For the first time in my teaching life I had the impression that a lesson flew by. Also for the first time I saw myself as a facilitator rather than the ‘sage on the stage’. And it was a big realisation that I had enough to offer as a teacher that I could carry a whole lesson without ever even opening the book; that materials aren’t an imperative but something to be exploited, turned around, made the most of, or ignored, depending on what would be of most benefit to the students.

The thing about having a ‘shit’ observation is that it can be the best thing that has ever happened to your teaching – and being observed every day for a week by someone who’s genuinely interested in your development is an amazing opportunity.

Have you had any eye-opening moments result from an observation?

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24 responses

  1. Good post Sophia, and great DOS – his initial comment threw me a bit… reminded me of the comment of my tutor on my first course beginning with the words “Why the hell didn’t you…… ?” but what followed sounds like great mentoring.

    Thanks for sharing this. In this world of politically correct reactions, saying it like it is is frowned upon and we have to find inane comments to avoid making a teacher feel bad about a lesson – well, nothing wrong about feeling bad about a lesson… otherwise, how else are we to start developing as teachers?

    • Thanks so much for your comment Marisa – I am also really pleased that you experienced a ‘why the hell didn’t you…’ back in the day 🙂 I agree that my then- DOS, despite first impressions, actually had an amazing sense for effective PD. I think it was a lucky intersection of factors – I was young/new enough to just accept his style of feedback, and the school was small and just starting out (and he had a stake in it) so it was important to him to spend time on PD for the few teachers they had, and he was also fairly fresh off the DELTA I do believe, so maybe he had some extra enthusiasm and positivity towards observations because of that. Your point about ‘saying it like it is’ is really important though. As a CELTA trainer I give positive feedback with the best of them, but I wonder how much trainees actually remember. I can’t remember ANY feedback from my own CELTA (CTEFLA) – I was just too focused on getting through. I’ve had one or two memorable observations after this, but THIS is the one I will never forget. You can turn teachers around in a week doing what he did.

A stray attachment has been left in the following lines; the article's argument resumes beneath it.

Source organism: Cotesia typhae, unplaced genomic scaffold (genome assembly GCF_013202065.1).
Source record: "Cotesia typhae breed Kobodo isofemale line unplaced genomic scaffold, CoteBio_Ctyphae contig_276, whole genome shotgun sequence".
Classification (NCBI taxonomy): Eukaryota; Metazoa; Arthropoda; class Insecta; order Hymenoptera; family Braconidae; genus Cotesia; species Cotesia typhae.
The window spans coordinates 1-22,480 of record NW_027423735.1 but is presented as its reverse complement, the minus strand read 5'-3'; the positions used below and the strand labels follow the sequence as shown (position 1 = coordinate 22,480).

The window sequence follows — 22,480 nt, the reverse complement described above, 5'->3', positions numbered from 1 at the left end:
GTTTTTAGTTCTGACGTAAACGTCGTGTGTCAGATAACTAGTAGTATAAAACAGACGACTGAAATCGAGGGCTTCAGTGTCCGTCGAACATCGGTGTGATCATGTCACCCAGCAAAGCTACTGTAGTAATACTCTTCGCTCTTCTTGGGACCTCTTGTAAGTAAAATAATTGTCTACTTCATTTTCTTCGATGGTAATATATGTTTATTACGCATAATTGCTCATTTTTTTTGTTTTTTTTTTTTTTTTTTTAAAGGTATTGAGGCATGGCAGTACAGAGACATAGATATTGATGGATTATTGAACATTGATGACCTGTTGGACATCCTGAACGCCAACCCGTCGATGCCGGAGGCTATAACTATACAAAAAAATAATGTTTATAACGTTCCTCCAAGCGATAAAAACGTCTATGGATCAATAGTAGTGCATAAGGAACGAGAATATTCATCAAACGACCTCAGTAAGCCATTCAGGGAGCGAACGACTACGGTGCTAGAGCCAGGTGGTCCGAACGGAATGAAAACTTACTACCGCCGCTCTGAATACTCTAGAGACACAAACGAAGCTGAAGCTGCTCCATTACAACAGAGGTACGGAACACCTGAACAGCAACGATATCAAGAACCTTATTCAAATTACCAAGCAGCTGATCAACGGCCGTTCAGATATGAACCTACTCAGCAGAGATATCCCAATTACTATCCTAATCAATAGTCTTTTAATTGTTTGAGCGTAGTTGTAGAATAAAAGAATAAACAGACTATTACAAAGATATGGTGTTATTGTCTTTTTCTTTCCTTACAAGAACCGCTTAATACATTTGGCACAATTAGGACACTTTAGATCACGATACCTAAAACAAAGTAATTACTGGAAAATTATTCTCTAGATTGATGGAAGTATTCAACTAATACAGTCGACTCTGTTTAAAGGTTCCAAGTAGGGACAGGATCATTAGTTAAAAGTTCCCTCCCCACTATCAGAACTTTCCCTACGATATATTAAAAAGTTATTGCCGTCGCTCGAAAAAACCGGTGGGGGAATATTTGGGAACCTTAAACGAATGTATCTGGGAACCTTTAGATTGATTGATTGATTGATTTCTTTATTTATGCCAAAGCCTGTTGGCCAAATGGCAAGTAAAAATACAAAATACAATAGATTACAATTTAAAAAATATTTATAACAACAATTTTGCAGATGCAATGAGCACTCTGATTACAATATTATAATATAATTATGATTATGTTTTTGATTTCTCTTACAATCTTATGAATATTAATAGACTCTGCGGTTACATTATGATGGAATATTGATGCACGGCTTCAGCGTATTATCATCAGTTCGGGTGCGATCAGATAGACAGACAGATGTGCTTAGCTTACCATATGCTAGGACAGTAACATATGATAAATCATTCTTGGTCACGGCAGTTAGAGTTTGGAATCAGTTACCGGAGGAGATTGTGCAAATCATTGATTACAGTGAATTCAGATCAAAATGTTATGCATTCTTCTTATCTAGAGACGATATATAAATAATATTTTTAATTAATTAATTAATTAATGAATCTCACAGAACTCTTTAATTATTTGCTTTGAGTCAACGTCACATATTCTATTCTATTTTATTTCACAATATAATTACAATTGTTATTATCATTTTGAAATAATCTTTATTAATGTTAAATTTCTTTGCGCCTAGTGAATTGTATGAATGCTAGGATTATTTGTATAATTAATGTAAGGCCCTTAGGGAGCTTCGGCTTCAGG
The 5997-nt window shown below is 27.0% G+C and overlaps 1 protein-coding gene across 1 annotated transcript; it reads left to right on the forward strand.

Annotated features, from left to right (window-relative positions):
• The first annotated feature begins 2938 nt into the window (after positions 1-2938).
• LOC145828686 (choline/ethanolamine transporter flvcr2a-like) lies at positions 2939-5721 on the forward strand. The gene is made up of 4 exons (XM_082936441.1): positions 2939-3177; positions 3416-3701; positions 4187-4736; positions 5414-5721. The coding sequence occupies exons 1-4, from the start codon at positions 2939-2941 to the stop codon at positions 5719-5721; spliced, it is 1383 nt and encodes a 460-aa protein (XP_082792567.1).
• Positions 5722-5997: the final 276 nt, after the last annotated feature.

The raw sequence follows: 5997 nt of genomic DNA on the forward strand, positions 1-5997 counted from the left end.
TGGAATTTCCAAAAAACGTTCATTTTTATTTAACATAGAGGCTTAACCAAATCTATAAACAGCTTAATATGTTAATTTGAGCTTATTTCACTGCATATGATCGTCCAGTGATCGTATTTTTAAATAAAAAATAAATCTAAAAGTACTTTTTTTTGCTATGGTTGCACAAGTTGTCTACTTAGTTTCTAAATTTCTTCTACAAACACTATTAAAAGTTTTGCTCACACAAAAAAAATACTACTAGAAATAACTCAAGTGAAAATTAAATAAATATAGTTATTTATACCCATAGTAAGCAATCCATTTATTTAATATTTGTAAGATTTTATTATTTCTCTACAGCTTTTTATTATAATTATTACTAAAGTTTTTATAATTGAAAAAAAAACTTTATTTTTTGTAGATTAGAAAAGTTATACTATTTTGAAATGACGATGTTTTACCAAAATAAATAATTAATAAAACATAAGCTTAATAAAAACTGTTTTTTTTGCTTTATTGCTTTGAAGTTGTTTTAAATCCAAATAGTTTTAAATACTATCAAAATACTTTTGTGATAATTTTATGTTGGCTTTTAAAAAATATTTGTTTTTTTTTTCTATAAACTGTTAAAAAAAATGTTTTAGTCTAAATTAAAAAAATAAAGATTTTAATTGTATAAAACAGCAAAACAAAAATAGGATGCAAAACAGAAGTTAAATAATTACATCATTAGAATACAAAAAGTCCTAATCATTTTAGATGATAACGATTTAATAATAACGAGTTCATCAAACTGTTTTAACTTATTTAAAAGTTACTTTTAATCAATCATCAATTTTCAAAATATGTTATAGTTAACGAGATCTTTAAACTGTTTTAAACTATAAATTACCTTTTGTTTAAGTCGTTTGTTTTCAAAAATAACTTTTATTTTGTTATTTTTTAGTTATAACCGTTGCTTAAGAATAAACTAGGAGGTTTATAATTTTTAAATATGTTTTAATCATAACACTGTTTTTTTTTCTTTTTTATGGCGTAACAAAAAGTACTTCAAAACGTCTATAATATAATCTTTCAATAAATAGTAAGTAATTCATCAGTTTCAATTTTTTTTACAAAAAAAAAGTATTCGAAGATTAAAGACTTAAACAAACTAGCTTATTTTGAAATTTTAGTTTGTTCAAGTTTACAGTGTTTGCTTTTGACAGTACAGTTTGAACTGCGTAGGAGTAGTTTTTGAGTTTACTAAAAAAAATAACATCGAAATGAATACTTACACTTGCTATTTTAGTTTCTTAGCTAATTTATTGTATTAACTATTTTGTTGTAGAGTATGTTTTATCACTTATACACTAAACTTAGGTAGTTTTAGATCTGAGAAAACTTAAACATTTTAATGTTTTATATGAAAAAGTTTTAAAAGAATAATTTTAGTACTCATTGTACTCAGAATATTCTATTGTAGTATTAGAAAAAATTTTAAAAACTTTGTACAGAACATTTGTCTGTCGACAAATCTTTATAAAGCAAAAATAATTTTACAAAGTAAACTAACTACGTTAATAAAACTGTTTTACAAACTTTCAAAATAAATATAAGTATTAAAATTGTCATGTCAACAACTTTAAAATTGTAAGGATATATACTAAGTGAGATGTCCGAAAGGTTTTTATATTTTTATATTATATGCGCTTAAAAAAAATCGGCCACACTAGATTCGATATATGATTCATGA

• Well, “i want your eyes to smart when you remember this awful lesson” is not on either but I do wonder myself sometimes, so much so that I try to give feedback in all sorts of different ways just to find out what can stick more 🙂

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  3. Great post. I wish somebody had told me I was shit a long time of go as it would have fast tracked my development. Working for ten years I have never had a proper observation. I tried to set up a peer learning program once but went down like a lead balloon as people thought it was a peer spying program. The best way to learn is to watch the best and it doesn’t happen enough.